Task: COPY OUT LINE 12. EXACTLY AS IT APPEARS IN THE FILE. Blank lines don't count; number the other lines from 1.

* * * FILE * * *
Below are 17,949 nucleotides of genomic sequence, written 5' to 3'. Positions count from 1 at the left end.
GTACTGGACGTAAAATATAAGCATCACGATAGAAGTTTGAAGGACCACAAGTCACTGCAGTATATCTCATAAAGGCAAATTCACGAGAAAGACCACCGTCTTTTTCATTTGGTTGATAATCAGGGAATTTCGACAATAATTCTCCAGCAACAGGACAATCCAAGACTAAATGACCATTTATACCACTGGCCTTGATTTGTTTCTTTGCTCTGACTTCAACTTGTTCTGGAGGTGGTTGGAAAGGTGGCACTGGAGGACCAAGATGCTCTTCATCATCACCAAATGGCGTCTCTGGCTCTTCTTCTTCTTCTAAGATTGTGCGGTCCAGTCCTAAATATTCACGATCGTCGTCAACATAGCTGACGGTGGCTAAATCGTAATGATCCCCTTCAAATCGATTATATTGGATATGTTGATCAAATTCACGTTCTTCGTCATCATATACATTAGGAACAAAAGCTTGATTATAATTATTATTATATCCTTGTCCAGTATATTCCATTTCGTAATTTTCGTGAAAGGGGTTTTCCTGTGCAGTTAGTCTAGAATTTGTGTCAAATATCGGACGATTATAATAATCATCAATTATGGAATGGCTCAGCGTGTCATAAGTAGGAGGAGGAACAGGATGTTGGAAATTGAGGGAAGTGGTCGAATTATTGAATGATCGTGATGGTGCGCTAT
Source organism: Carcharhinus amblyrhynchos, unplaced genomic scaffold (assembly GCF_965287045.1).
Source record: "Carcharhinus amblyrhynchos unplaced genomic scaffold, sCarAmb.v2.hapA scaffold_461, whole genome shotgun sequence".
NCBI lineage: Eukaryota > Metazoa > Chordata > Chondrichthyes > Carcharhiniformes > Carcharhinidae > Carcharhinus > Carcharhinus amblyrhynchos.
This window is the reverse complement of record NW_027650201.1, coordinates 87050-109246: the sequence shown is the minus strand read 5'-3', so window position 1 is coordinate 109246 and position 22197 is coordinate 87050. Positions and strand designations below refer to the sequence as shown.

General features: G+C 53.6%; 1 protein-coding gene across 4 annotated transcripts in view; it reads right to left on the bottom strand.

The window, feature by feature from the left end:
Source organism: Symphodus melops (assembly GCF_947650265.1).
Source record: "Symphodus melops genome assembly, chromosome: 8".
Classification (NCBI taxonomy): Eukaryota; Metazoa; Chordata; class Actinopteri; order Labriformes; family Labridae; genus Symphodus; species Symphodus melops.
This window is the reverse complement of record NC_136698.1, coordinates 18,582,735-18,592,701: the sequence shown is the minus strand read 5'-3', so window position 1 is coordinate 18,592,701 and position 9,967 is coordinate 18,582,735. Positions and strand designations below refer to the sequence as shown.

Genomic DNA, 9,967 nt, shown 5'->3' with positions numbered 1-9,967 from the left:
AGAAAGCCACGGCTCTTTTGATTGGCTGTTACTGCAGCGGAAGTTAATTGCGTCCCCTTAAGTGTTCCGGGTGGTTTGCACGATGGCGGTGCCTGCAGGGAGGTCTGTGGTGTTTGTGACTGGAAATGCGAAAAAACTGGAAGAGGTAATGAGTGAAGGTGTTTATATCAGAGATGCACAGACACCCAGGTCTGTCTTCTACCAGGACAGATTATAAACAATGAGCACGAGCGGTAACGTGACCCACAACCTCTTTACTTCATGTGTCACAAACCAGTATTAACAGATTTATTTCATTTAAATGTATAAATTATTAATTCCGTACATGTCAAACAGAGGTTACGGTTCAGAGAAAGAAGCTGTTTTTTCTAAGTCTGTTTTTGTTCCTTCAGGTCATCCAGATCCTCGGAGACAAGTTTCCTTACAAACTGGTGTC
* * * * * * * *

This window is the reverse complement of record NC_136698.1, coordinates 18,582,735-18,592,701: the sequence shown is the minus strand read 5'-3', so window position 1 is coordinate 18,592,701 and position 9,967 is coordinate 18,582,735. Positions and strand designations below refer to the sequence as shown.